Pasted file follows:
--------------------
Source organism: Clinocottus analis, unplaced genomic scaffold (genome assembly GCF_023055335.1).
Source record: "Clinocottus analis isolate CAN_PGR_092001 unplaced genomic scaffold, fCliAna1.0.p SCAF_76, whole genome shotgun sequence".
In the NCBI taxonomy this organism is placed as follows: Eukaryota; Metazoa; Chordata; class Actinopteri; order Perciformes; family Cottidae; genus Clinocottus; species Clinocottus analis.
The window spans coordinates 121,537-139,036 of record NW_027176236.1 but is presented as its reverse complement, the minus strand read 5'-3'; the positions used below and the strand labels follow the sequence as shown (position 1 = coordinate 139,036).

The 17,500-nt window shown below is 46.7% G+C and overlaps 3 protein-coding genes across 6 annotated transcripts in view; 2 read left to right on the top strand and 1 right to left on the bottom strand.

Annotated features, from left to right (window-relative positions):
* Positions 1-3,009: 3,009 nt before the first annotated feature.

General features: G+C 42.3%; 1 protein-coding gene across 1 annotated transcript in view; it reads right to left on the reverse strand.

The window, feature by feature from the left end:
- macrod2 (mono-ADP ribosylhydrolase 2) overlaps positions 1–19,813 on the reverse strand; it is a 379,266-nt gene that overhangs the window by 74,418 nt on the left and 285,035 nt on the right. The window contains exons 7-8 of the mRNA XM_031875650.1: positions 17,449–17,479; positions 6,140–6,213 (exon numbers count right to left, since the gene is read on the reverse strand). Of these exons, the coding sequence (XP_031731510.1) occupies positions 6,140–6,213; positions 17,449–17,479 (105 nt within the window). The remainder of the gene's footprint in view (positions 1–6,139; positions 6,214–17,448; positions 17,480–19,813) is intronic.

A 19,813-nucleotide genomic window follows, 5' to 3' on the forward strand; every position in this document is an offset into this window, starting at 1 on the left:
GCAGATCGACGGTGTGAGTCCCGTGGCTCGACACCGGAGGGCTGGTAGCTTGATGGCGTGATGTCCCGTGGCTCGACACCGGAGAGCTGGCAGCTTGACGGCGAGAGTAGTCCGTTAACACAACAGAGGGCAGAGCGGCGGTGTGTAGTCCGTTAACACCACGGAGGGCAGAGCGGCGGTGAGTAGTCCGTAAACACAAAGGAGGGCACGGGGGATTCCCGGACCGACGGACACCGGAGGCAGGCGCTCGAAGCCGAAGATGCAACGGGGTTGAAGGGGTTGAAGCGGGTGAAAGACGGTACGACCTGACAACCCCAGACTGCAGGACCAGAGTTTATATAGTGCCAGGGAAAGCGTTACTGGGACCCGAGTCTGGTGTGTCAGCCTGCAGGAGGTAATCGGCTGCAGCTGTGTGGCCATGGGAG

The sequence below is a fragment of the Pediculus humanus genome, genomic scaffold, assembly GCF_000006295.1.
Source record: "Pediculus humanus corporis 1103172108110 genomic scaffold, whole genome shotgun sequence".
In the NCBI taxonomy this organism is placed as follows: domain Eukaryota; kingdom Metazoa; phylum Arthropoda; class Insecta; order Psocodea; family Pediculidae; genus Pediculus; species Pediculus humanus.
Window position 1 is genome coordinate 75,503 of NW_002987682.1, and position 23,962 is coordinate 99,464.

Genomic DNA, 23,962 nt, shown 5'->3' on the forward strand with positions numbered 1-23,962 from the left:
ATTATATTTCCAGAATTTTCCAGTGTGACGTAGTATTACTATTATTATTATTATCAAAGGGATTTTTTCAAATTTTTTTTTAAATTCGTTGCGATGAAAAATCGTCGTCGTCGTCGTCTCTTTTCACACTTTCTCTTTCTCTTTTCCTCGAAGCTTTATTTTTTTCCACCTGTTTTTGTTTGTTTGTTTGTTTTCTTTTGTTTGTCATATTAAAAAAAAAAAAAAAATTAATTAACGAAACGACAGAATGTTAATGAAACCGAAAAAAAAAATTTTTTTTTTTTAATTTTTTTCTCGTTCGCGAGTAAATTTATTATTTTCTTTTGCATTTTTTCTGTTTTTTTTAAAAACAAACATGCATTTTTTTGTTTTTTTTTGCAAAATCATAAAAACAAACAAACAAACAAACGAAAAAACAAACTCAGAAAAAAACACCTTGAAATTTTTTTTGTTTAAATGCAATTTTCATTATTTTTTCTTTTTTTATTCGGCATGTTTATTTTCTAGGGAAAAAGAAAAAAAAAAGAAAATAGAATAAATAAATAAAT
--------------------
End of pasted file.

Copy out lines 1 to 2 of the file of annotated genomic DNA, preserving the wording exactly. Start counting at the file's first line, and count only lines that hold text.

Source organism: Clinocottus analis, unplaced genomic scaffold (genome assembly GCF_023055335.1).
Source record: "Clinocottus analis isolate CAN_PGR_092001 unplaced genomic scaffold, fCliAna1.0.p SCAF_76, whole genome shotgun sequence".